Cybersecurity Trends for 2019: Hear from University of Maryland University College Faculty Experts

As it was when 2018 began, cybersecurity remains a top global priority at year’s end and, arguably, even more so. We simply need to look back over the past year to see that data breaches have affected just about every aspect of our lives. What can we expect 2019 to bring?

Cybersecurity faculty experts at the University of Maryland University College (UMUC) offer five unique industry predictions, trends and priorities for the coming year.

1) A Broader Investment in Leadership and Hiring Strategies:
Dr. Mansur Hasib, program chair, Cybersecurity Technology, The Graduate School

Organizations appear poised to realize that cybersecurity executives are needed at the highest levels in order to drive organizational digital strategy. In 2019, we will see boards and CEOs get more engaged in the governance aspects of cybersecurity. We may also see some signs of legislation to hold executives accountable for due diligence.

On the hiring end, because companies are finding it harder to poach qualified workers from other companies, they are likely to start investing more in their people. Organizations will begin to engage in more creative ways to hire, including offering internships and apprenticeships, and grooming and investing in their own workforce. Organizations will also begin to look at qualified people with less experience, especially those who can speak the language of business.

2) GDPR Non-Compliance and Renewed Focus on Election Security
Balakrishnan Dasarathy, program chair, Information Assurance

Several companies will be caught for non-compliance with General Data Protection Regulation (GDPR) and a few of them will be fined heavily. This will send shivers through various industries and businesses that steward customer data and predict their behavior. Home Internet of Things (IoTs) are going make the situation dire. On the upside, this will result in better privacy policies and protection of privacy-related data through adequate cybersecurity measures.

With Democrats controlling the U.S. House of Representatives —and with Marcia Fudge playing a key role in the new House—we will see more scrutiny of both the 2018 midterm and 2016 national election processes and controls. The cybersecurity of election systems, voter registration and disenfranchisement are among the many areas that will get their due attention.

3) Decentralization, Assured Identity & Privacy, and HCI Take Center Stage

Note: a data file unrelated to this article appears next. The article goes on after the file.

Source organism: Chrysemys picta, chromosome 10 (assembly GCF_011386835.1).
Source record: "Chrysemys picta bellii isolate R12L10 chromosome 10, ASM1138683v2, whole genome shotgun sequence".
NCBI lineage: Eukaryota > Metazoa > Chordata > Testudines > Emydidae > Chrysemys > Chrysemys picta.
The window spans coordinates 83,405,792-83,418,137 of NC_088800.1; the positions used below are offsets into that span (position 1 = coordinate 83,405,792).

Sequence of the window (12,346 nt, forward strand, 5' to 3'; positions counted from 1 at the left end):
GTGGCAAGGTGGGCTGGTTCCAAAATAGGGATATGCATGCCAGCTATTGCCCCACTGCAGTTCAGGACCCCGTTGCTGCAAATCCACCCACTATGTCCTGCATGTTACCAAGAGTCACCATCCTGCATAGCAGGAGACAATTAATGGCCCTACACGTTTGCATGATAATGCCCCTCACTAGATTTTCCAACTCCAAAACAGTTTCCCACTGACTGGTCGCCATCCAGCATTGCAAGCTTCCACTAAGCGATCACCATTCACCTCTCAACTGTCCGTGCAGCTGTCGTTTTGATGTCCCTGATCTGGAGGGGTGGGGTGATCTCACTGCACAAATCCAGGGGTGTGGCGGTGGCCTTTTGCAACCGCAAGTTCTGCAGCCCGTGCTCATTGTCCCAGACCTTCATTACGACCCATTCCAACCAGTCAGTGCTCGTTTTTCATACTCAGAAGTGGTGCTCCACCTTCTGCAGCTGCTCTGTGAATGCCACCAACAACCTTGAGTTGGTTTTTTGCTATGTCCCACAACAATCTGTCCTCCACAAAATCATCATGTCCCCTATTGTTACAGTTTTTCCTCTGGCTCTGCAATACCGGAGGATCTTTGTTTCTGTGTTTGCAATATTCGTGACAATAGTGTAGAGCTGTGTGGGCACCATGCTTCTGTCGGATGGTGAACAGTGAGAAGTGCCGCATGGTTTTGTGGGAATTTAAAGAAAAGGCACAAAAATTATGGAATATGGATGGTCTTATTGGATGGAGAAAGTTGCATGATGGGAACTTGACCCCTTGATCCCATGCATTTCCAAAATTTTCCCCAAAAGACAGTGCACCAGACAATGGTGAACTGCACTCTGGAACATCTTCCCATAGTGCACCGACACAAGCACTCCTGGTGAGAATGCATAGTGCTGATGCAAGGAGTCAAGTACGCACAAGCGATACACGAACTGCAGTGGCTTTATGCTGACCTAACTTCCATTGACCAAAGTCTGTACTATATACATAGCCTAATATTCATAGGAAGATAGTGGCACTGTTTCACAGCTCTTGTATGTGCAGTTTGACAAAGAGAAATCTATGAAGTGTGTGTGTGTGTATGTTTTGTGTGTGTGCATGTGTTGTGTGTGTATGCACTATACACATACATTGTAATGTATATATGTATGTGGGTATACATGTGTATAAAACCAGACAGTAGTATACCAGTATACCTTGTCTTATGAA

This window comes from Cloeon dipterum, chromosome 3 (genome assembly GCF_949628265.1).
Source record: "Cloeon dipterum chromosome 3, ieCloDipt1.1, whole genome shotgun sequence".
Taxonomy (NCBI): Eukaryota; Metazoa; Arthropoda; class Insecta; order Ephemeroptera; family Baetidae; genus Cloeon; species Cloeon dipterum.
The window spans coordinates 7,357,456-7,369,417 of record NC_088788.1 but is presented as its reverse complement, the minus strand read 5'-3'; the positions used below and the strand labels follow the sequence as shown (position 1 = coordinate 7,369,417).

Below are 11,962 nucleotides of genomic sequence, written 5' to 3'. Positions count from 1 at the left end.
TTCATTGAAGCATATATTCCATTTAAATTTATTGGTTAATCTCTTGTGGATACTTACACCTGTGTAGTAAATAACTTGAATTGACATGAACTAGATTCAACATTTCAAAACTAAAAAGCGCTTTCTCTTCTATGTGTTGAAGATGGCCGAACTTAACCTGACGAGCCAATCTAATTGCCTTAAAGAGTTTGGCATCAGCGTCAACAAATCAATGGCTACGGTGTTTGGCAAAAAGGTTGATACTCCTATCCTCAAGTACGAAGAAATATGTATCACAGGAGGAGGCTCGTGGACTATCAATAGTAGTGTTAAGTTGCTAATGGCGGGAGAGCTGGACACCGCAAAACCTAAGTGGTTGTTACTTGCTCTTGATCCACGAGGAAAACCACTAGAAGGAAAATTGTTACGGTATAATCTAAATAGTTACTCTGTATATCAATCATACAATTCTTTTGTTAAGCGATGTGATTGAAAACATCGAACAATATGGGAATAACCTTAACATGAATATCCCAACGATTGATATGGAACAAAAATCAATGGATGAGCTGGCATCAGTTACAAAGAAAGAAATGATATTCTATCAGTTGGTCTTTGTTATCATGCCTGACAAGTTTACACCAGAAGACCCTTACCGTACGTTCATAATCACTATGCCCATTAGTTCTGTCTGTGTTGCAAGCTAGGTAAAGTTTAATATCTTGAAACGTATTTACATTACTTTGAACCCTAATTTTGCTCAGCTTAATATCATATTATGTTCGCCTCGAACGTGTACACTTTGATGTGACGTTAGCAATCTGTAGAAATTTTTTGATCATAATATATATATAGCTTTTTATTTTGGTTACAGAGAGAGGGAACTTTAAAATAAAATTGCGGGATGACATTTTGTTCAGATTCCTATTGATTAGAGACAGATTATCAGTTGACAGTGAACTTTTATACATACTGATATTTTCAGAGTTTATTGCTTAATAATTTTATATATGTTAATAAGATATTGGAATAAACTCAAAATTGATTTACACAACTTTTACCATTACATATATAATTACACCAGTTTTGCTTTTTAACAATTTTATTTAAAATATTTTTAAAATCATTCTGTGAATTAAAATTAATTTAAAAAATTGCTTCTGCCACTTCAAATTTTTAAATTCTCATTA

Michelle Hansen, collegiate professor, Cybersecurity and Computer Forensics

Blockchain, a model for distributed, decentralized frameworks used for information sharing, has quickly become a popular technology based on its financial uses, such as Bitcoin cryptocurrency. Cybersecurity will focus on securing these types of frameworks so that they are impenetrable and more suitable for businesses.

Authentication schemes and access control systems need to provide assured identity and individuals’ privacy. Flexible signatures, which use a verification algorithm to validate credentials in a quantifiable and trusted manner, will play a critical role with new technologies, including IoT and real-time systems.

Finally, people have long been identified as the weakest link with any information technology, system, or device. This vulnerability will be of great focus soon, as human-computer interaction aims to persuade user activity and mitigate security incidents, such as using new machine integration technologies in identifying users’ phishing susceptibility.

4) Cloud-based Breaches Rise, Machine Learning Gains Larger Role in Carrying Out Attacks
Jimmy Robertson, program chair, Software Development, Security and Computer Science

As more agencies and companies move to the cloud, shortages in skilled personnel who fully understand the shared-responsibility security model will result in more cloud-based security breaches. Putting security first before deployment is a best practice.

The application of artificial intelligence—in particular, machine learning—to both offensive and defensive cyber operations promises to offer more efficient and more effective tools for carrying out attacks that occur at machine speeds.

Resurgence of Battle Tested Attacks
Richard White, PhD, adjunct professor and course chair, Cybersecurity Information Assurance

Ransomware will continue to plague large and small businesses alike. The ransomware paradigm has proven highly successful and extremely profitable for bad actors, so it’s a safe bet that we have not seen the last of these types of attacks.

Phishing attacks also will continue, simply because they are tried and true techniques for duping the good guys into ‘mousing over,’ clicking, or downloading packages that provide a range of services to bad actors, such as credential theft, key stroke logger, remote control, and back door.

We also will see more attacks against entire industries, including watering hole attacks or NotPetys, which are both easy to deploy, present very little risk to the bad guys, and are extremely successful regarding their evil objective. Due to the many attributes associated with these types of attacks, it is likely that we will see similar attacks across 2019.